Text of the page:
Re: Is evolution really the central theory for all of biology?

From: Terry M. Gray <grayt@lamar.colostate.edu>
Date: Wed Sep 21 2005 - 12:10:20 EDT

Hi,

I meant this to go to the whole group, but, alas, my mind was a bit
of blur late last night when I wrote it. Cornelius with good
netiquette only responded to me. I'll leave it to him if he wants he
response posted to the whole group.

TG

Cornelius,

I hope I will be able to respond more fully to this later. But, tell
me, what are some of the alternative theories that you speak of?

TG

On Sep 20, 2005, at 3:43 PM, Cornelius Hunter wrote:

> Terry:
>
> It seems to me that to be compelling, an evidence should fulfill
> some these criteria to some reasonable degree, and not fail on them:
>
> A. The evidence should not include problems for the theory
> (obviously).
>
> B. The evidence should be the fulfillment of a somewhat narrow
> prediction of the theory. That is, if the evidence as well as
> several other outcomes are all accommodated by the theory, then the
> evidence is not compelling.
>
> C. The evidence severely damages all alternative theories (need to
> be careful not to misrepresent or ignore the alternative theories,
> of course).
>
> Make sense?
>
> The fossil record suggests or reveals:
>
> 1. Dramatically increasing complexity of life forms over time
> 2. Many extinctions
> 3. Rapid appearance of new species
> 4. Stasis of species once they appear
> 5. Rapid increase in biosphere diversity followed by winnowing of
> diversity (reverse of the traditional evolutionary tree, if you
> will) due to extinction. This occurs repeatedly.
> 6. Lineages (ie, there is rapid appearance, but usually the design
> is not radically different from earlier designs).
>
> I think 1 and 3 fail on A but realize you may disagree. Setting
> that aside then, I think that clearly 1-5 fail on B. None succeed
> on C. The only positive is 6 which succeeds on B. So, with 5
> evidences, of a total of 6, failing on B and only 1 out of 6
> succeeding on B, I don't see how this can be compelling evidence
> for evolution. Can you explain?
>
> --Cornelius
>
>
>
> ----- Original Message -----
> From: Terry M. Gray
> To: asa@calvin.edu
> Sent: Tuesday, September 20, 2005 12:51 PM
> Subject: Re: Is evolution really the central theory for all of
> biology?
>
> Cornelius,
>
>>
>>> If we "assume" that evolution is true, it's because there is
>>> significant warrant for doing so.
>>>
>>
>> Yes, evolution is supposed to be a fact. What we need are
>> compelling evidences though. How about this: start by supplying
>> *one* compelling evidence.
>>
>
> Back to where we've been before. I and most biologist,
> palentologists, think that the "textbook" examples are compelling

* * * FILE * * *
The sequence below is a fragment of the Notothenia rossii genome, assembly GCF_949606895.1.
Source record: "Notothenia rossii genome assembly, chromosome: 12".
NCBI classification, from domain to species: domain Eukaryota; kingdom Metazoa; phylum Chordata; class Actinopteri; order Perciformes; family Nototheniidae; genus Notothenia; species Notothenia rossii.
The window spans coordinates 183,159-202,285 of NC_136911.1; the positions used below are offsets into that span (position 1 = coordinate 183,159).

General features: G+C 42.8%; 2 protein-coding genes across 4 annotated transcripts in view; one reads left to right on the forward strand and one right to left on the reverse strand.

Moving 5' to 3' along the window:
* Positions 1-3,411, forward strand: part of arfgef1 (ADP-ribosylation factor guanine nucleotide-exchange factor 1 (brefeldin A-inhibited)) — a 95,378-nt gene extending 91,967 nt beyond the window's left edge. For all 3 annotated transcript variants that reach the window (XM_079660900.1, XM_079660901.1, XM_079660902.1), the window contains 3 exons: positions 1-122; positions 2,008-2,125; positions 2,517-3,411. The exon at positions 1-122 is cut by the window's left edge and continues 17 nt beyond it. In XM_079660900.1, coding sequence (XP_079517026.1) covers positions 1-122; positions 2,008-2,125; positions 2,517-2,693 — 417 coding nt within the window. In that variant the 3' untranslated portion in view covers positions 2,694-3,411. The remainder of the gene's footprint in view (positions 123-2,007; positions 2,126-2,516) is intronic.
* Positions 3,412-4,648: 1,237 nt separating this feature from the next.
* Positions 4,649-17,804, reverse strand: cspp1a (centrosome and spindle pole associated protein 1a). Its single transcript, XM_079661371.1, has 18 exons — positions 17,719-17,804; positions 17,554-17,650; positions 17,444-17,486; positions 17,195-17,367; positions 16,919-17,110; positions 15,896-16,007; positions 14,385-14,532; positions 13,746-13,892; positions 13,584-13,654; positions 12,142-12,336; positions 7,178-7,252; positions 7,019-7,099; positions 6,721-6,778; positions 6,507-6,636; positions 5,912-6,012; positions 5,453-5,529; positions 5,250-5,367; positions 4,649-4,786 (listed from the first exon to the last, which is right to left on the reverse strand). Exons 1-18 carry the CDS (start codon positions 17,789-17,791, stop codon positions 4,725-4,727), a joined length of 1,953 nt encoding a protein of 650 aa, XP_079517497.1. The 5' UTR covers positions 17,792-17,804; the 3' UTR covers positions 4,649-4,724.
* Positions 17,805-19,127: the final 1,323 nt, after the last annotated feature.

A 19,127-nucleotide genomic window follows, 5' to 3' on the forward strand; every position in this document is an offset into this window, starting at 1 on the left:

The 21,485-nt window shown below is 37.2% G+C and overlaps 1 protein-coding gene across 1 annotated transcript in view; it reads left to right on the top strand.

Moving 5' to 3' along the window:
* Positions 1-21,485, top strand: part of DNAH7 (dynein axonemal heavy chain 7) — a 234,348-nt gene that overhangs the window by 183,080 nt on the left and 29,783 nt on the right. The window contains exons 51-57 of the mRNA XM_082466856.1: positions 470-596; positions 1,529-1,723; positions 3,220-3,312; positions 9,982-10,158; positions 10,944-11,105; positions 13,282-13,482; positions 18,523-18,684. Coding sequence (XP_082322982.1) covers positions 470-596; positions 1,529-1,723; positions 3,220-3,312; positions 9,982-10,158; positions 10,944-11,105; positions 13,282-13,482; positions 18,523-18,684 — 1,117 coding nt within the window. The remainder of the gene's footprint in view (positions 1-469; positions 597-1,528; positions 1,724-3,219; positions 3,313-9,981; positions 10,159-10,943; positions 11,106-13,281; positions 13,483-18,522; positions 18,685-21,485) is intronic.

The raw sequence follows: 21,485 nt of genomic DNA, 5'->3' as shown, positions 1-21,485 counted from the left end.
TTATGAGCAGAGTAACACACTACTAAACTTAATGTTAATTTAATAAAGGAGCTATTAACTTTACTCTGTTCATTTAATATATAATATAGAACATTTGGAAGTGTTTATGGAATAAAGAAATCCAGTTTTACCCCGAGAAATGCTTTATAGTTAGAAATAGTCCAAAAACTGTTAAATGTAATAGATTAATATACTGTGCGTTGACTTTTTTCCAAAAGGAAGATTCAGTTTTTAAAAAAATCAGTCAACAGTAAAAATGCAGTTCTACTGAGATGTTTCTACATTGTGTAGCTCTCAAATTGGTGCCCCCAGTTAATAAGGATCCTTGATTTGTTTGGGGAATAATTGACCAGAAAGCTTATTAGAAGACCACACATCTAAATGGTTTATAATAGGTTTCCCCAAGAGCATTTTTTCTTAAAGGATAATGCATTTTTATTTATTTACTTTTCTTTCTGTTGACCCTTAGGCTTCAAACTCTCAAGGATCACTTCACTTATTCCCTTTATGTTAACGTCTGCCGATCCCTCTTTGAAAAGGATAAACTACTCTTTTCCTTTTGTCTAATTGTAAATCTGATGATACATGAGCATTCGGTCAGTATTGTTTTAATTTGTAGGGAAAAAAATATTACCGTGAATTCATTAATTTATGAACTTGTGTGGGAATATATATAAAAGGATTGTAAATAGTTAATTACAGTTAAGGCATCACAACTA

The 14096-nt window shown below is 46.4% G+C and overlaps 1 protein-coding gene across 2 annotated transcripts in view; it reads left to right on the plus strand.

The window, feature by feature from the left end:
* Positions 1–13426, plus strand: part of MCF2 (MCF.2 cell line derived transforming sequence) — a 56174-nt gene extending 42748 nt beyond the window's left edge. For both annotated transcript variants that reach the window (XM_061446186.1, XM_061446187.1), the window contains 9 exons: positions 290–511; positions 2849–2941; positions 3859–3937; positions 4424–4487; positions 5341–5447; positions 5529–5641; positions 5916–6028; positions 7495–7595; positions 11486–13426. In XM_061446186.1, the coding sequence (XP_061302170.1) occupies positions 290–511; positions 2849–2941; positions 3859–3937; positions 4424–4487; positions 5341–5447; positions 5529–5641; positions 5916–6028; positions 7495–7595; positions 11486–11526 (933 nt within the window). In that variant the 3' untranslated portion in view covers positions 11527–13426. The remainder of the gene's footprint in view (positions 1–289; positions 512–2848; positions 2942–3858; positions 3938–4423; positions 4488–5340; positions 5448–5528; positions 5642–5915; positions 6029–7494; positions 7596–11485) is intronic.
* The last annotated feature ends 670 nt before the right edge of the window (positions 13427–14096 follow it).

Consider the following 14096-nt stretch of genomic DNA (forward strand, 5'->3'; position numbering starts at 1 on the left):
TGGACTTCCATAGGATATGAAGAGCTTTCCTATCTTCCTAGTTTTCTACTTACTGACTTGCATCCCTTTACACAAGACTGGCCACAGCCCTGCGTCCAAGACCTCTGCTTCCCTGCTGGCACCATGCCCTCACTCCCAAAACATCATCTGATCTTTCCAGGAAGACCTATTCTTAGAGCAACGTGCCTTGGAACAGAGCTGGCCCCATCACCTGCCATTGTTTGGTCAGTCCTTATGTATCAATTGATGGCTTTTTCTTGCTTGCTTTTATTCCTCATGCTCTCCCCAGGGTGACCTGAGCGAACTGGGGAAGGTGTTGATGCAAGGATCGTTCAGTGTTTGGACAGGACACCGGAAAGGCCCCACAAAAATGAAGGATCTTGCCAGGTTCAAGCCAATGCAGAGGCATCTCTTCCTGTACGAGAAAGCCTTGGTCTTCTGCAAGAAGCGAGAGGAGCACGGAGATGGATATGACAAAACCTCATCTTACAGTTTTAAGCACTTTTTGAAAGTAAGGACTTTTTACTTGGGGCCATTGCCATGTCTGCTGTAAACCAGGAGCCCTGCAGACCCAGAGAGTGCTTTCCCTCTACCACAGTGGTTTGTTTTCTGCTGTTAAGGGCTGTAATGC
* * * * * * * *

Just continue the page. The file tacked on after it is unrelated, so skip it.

> especially taken together. So there's a bunch of them there: fossil
> record, homologies of all sorts (nested hierarchies), biogeography.
> It seems what's compelling to me is not compelling to you. (By the
> way, I also like some forms of punk rock and there's no better
> music in all the world than progressive/classical rock!)
>
> I'll even leave out the small-scale evidence that you're fond of
> criticizing, because I agree that it doesn't address directly
> "macroevolutionary" questions. However, it does show us that the
> genetic variations that are observed in the large-scale tree of
> life are for the most part "more of the same" as what is observed
> in virus, bacteria, fruit flies, zebrafish, mouse, pigeon, dog,
> cows, pigs, horses, and humans. Are you going to tell me that all
> of the instances of hemophilia or sickle-cell anemia or cystic
> fibrosis or whatever mutation you want to track arose
> independently? Maybe some did, but who cares? The vast majority are
> examples of descent with modification of single base pair. That's
> how a good chunk of modern molecular genetics actually works.
> Traditional pedigrees based instances of disease identify
> "families". Detailed genome analysis of these families identifies
> regions of the chromosome where the modified gene exists. Further
> analysis usually locates a single base pair modification.
>
> BTW, I still owe you a response to something from Saturday night.
> Hope to get to it soon.
>
> TG
>
> ________________
> Terry M. Gray, Ph.D.
> Computer Support Scientist
> Chemistry Department
> Colorado State University
> Fort Collins, CO 80523
> (o) 970-491-7003 (f) 970-491-1801
>
>
>

________________
Terry M. Gray, Ph.D.
Computer Support Scientist
Chemistry Department
Colorado State University
Fort Collins, CO 80523
(o) 970-491-7003 (f) 970-491-1801
Received on Wed Sep 21 12:14:50 2005

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